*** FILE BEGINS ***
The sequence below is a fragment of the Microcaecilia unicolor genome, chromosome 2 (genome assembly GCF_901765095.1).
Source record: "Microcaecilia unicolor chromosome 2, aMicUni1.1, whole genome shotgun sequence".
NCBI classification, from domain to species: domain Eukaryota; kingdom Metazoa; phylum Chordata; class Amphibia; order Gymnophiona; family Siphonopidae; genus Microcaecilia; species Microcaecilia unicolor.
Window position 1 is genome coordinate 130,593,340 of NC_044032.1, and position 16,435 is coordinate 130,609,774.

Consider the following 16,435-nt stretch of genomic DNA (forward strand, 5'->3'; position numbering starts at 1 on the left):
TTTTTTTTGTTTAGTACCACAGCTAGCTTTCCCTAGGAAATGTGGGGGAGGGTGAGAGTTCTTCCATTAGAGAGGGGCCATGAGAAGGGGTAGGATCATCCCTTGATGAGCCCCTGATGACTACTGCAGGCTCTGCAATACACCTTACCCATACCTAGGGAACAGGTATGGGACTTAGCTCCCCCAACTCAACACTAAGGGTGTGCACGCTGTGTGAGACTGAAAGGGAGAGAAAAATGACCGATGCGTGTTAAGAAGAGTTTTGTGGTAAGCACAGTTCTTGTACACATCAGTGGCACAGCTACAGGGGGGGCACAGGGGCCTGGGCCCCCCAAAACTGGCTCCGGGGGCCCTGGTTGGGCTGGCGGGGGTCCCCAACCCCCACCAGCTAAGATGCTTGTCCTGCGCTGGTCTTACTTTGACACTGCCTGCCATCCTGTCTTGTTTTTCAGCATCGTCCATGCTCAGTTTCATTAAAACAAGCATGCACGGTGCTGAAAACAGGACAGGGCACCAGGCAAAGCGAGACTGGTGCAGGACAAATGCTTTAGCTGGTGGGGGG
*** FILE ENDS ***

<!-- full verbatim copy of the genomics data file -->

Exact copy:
The sequence below is a fragment of the Microcaecilia unicolor genome, chromosome 2 (genome assembly GCF_901765095.1).
Source record: "Microcaecilia unicolor chromosome 2, aMicUni1.1, whole genome shotgun sequence".
NCBI classification, from domain to species: domain Eukaryota; kingdom Metazoa; phylum Chordata; class Amphibia; order Gymnophiona; family Siphonopidae; genus Microcaecilia; species Microcaecilia unicolor.
Window position 1 is genome coordinate 130,593,340 of NC_044032.1, and position 16,435 is coordinate 130,609,774.

Consider the following 16,435-nt stretch of genomic DNA (forward strand, 5'->3'; position numbering starts at 1 on the left):
TTTTTTTTGTTTAGTACCACAGCTAGCTTTCCCTAGGAAATGTGGGGGAGGGTGAGAGTTCTTCCATTAGAGAGGGGCCATGAGAAGGGGTAGGATCATCCCTTGATGAGCCCCTGATGACTACTGCAGGCTCTGCAATACACCTTACCCATACCTAGGGAACAGGTATGGGACTTAGCTCCCCCAACTCAACACTAAGGGTGTGCACGCTGTGTGAGACTGAAAGGGAGAGAAAAATGACCGATGCGTGTTAAGAAGAGTTTTGTGGTAAGCACAGTTCTTGTACACATCAGTGGCACAGCTACAGGGGGGGCACAGGGGCCTGGGCCCCCCAAAACTGGCTCCGGGGGCCCTGGTTGGGCTGGCGGGGGTCCCCAACCCCCACCAGCTAAGATGCTTGTCCTGCGCTGGTCTTACTTTGACACTGCCTGCCATCCTGTCTTGTTTTTCAGCATCGTCCATGCTCAGTTTCATTAAAACAAGCATGCACGGTGCTGAAAACAGGACAGGGCACCAGGCAAAGCGAGACTGGTGCAGGACAAATGCTTTAGCTGGTGGGGGG